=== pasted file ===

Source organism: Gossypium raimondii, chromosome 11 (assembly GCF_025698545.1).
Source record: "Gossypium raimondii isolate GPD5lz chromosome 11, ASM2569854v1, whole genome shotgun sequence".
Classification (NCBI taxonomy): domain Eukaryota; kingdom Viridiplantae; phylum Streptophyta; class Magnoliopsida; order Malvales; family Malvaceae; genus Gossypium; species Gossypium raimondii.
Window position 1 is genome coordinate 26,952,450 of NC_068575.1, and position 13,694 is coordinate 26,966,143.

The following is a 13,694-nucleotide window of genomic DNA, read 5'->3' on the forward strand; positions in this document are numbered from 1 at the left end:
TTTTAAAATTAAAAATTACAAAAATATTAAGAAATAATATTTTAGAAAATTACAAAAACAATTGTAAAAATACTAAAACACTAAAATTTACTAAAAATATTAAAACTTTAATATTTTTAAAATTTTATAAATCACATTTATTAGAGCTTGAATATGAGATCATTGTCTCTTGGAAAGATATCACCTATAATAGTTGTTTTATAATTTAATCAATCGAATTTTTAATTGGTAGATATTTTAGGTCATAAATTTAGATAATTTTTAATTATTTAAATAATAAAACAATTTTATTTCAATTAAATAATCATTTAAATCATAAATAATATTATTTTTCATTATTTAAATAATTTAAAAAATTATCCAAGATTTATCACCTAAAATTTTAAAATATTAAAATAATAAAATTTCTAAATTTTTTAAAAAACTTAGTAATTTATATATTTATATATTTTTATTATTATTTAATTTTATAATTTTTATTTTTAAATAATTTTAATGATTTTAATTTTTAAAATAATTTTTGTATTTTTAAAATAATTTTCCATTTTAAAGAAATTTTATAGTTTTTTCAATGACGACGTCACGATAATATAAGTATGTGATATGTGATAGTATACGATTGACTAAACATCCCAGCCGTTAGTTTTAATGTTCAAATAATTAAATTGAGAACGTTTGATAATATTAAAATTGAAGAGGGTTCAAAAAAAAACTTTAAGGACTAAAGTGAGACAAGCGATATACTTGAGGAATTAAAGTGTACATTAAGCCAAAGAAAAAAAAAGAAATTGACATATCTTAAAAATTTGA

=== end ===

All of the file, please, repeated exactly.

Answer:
Source organism: Gossypium raimondii, chromosome 11 (assembly GCF_025698545.1).
Source record: "Gossypium raimondii isolate GPD5lz chromosome 11, ASM2569854v1, whole genome shotgun sequence".
Classification (NCBI taxonomy): domain Eukaryota; kingdom Viridiplantae; phylum Streptophyta; class Magnoliopsida; order Malvales; family Malvaceae; genus Gossypium; species Gossypium raimondii.
Window position 1 is genome coordinate 26,952,450 of NC_068575.1, and position 13,694 is coordinate 26,966,143.

The following is a 13,694-nucleotide window of genomic DNA, read 5'->3' on the forward strand; positions in this document are numbered from 1 at the left end:
TTTTAAAATTAAAAATTACAAAAATATTAAGAAATAATATTTTAGAAAATTACAAAAACAATTGTAAAAATACTAAAACACTAAAATTTACTAAAAATATTAAAACTTTAATATTTTTAAAATTTTATAAATCACATTTATTAGAGCTTGAATATGAGATCATTGTCTCTTGGAAAGATATCACCTATAATAGTTGTTTTATAATTTAATCAATCGAATTTTTAATTGGTAGATATTTTAGGTCATAAATTTAGATAATTTTTAATTATTTAAATAATAAAACAATTTTATTTCAATTAAATAATCATTTAAATCATAAATAATATTATTTTTCATTATTTAAATAATTTAAAAAATTATCCAAGATTTATCACCTAAAATTTTAAAATATTAAAATAATAAAATTTCTAAATTTTTTAAAAAACTTAGTAATTTATATATTTATATATTTTTATTATTATTTAATTTTATAATTTTTATTTTTAAATAATTTTAATGATTTTAATTTTTAAAATAATTTTTGTATTTTTAAAATAATTTTCCATTTTAAAGAAATTTTATAGTTTTTTCAATGACGACGTCACGATAATATAAGTATGTGATATGTGATAGTATACGATTGACTAAACATCCCAGCCGTTAGTTTTAATGTTCAAATAATTAAATTGAGAACGTTTGATAATATTAAAATTGAAGAGGGTTCAAAAAAAAACTTTAAGGACTAAAGTGAGACAAGCGATATACTTGAGGAATTAAAGTGTACATTAAGCCAAAGAAAAAAAAAGAAATTGACATATCTTAAAAATTTGA